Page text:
Time is running short ahead of a looming Jan. 1 deadline for U.S. lawmakers to reach a deal to avoid the so-called fiscal cliff that some analysts predict could cripple the U.S. economy and send economic shockwaves into other nations, including Canada.

If Republicans and Democrats can't reach a deal, George W. Bush-era tax cuts will automatically end and a withdrawal of government program spending will kick-in with the start of the new year.

Lawmakers have spent roughly two years meeting to try and reach a deal, but have so far been unable to break the stalemate.

Now Congress is in recess until Thursday, which will leave just four days to reach a deal before the deadline ā€“ a near impossible task, according to some.

Paul Ferley, assistant chief economist at RBC Economics, said lawmakers will do their best to minimize the damage if the fiscal cliff can't be avoided.

"It is possible that the tax rates could all move up come Jan. 1, and it is fairly sizable in terms of the tax increases. Now, if they're close to a deal I think you'll have the administration and members of Congress emphasizing that they're on the verge of a deal and those tax hikes would be quickly reversed," Ferley told CTV's Canada AM.

"The intent of getting that message out is that you don't want households pulling back and not spending. We're seeing signs of maybe some improvement in growth in the U.S. but it's pretty modest and what you don't want to see now is anything that holds back that spending."

On Friday, a plan put forward by House Speaker John Boehner collapsed. His proposal would have allowed tax increases on incomes over $1 million.

That led Sen. Joe Lieberman to predict Sunday that lawmakers will likely be meeting right down to the last minute, ringing in the new year in fiscal cliff meetings.

Lieberman said the Friday development shook his faith that a deal would be reached.

"It's the first time that I feel it's more likely we'll go over the cliff than not," he said.

"If we allow that to happen it will be the most colossal consequential act of congressional irresponsibility in a long time, maybe ever in American history because of the impact it'll have on almost every American," said Lieberman, a Connecticut independent.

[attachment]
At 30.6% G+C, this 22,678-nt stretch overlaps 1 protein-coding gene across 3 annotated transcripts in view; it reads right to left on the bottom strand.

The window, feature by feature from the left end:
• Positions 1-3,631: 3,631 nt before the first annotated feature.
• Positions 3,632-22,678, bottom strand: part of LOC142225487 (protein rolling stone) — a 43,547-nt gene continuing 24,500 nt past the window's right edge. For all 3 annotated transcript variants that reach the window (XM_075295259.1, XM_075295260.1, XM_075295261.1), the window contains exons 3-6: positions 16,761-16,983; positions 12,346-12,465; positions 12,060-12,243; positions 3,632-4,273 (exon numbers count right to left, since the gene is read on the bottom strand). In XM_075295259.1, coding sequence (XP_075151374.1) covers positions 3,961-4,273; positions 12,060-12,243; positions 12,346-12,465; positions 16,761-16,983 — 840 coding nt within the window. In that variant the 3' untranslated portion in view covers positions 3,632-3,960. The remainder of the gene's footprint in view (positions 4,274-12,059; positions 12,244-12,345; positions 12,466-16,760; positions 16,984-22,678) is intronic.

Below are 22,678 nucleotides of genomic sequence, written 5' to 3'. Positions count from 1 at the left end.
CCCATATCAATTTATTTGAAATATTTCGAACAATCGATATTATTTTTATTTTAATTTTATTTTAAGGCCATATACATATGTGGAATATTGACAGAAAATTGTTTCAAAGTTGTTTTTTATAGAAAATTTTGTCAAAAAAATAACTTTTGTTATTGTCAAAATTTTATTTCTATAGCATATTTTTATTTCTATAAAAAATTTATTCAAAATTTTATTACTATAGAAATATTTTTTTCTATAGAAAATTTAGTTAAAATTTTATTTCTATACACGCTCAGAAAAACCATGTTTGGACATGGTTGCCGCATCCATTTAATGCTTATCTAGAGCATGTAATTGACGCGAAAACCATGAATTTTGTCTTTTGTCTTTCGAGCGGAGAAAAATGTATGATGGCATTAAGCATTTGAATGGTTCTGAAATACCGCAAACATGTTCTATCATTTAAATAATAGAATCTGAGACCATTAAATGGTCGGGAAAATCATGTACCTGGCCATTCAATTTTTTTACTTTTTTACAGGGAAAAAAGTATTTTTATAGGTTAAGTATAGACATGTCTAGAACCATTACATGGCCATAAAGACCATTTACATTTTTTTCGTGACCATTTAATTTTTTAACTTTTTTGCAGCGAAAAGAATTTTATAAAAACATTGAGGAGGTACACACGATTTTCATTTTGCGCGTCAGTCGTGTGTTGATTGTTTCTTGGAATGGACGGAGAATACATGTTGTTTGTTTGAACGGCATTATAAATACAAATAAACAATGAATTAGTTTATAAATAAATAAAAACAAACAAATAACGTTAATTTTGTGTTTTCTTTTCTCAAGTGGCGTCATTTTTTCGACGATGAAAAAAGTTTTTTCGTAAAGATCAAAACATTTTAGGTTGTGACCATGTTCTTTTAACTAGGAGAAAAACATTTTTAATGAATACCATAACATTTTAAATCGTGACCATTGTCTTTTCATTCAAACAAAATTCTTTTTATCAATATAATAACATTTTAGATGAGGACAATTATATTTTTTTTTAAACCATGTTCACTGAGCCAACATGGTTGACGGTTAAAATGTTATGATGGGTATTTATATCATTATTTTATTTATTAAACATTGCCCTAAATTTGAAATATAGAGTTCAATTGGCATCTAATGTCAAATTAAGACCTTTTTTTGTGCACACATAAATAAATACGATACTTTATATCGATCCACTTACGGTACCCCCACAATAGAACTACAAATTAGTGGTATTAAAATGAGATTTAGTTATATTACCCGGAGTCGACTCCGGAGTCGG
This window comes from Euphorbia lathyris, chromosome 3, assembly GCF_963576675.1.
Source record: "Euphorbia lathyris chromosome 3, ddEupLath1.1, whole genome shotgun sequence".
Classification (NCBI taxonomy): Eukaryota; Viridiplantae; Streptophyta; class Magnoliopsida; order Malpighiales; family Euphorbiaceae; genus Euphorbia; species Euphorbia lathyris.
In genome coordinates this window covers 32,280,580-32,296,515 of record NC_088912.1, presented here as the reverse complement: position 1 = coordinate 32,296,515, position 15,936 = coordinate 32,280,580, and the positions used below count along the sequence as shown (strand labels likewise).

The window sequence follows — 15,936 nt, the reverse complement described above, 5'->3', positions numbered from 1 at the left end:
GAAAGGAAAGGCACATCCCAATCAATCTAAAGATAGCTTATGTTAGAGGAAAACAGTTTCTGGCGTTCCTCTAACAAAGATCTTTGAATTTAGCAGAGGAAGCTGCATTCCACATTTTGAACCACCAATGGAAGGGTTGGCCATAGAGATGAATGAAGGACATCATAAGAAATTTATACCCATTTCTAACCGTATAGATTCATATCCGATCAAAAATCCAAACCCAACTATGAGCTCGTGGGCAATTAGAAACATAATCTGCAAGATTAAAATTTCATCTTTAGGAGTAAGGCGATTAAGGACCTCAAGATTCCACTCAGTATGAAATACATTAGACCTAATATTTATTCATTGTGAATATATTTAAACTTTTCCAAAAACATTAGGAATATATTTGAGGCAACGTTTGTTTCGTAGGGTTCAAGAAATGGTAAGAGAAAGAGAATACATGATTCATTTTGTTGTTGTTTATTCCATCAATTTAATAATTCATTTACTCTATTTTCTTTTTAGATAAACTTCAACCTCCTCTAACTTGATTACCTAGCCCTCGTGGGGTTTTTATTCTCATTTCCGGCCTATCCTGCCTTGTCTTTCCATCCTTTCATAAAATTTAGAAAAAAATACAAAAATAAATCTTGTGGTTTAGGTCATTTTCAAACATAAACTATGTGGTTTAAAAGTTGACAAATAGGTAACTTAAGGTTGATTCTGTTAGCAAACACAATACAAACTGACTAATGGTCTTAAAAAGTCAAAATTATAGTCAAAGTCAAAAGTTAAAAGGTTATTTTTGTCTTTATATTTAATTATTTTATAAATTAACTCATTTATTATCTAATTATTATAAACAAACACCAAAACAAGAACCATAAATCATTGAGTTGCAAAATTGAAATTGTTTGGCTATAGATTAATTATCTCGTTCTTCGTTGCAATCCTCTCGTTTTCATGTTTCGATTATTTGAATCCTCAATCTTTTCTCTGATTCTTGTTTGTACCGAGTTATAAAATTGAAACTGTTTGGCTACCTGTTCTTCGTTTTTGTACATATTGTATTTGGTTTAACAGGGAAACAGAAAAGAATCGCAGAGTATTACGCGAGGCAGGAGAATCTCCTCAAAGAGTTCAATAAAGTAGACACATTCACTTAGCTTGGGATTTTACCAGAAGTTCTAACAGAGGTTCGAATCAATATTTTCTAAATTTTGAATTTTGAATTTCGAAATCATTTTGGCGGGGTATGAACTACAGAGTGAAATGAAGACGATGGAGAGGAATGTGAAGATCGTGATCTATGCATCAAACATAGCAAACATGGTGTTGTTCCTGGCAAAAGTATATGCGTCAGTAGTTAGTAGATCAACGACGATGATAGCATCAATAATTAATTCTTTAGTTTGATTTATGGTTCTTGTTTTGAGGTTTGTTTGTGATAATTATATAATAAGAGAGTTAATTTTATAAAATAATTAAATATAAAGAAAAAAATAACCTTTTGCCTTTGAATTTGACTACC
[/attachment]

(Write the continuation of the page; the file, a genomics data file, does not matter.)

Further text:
Even those who can conceive the possibility of a deal don't have high expectations.

Sen. Kay Bailey Hutchison, a Republican from Texas, said she expects "it is going to be a patch because in four days we can't solve everything."

Wyoming Sen. Jon Barrasso, a member of the Republican leadership, predicted the new year would come without an agreement. He said the White House is responsible for the failure.

"I believe the president is eager to go over the cliff for political purposes. He senses a victory at the bottom of the cliff," he said.

Democratic Sen. Kent Conrad of North Dakota was stunned by Barrasso's suggestion that that only U.S. President Barack Obama could stick-handle an agreement.

"There are 535 of us that can provide leadership. There are 435 in the House, 100 in the Senate and there is the president, all of us have a responsibility here," he said. "And, you know what is happening? What is happening is the same old tired blame game. He said/she said. I think the American people are tired of it. What they want to hear is `What is the solution?'"

Obama and Congress are on a short holiday break. Congress is expected to be back at work Thursday and Obama will be back in the White House after a few days in Hawaii.

If lawmakers fail to reach a deal, Ferley said there will be an intense effort to convince Americans that there's no reason to panic.

"They don't want households getting nervous and holding back on spending because of the threat of a crisis," Ferley said.

Before Obama left for his break in Hawaii, he scaled back his hopes. He had originally called for a sweeping budget bargain, but by Friday had reduced his goal to a limited measure that would extend the Bush-era cuts for most people, and put the scheduled federal spending cuts on hold.

Obama also urged Congress to extend jobless benefits for the long-term unemployed. If that measure isn't passed, some two million Americans will be cut off at the end of the year.